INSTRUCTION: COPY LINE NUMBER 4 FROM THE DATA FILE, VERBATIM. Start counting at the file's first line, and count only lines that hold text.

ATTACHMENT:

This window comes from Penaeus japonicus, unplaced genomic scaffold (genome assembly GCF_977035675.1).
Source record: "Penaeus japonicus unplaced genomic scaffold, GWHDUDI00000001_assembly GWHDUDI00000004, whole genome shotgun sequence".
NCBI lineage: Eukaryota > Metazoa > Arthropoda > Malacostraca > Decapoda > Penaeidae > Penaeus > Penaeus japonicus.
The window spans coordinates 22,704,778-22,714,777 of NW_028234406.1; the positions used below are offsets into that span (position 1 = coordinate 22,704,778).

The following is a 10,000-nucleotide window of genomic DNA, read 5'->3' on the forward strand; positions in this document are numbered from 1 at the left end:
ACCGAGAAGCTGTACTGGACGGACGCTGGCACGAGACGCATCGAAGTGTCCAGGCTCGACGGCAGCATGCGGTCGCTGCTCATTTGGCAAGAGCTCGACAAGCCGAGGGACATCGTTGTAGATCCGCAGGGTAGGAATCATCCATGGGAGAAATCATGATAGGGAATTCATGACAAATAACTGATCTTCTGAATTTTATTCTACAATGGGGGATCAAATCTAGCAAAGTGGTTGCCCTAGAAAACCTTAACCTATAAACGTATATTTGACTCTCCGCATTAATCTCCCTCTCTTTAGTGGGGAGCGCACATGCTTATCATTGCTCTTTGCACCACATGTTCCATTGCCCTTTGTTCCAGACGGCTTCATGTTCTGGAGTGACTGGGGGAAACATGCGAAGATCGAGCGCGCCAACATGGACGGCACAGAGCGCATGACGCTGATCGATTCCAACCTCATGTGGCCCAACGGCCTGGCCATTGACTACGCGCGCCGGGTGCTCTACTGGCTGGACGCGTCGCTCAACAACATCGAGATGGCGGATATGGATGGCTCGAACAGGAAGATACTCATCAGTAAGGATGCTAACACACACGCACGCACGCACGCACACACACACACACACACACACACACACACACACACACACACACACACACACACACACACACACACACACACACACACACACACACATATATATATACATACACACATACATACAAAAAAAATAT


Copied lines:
The window spans coordinates 22,704,778-22,714,777 of NW_028234406.1; the positions used below are offsets into that span (position 1 = coordinate 22,704,778).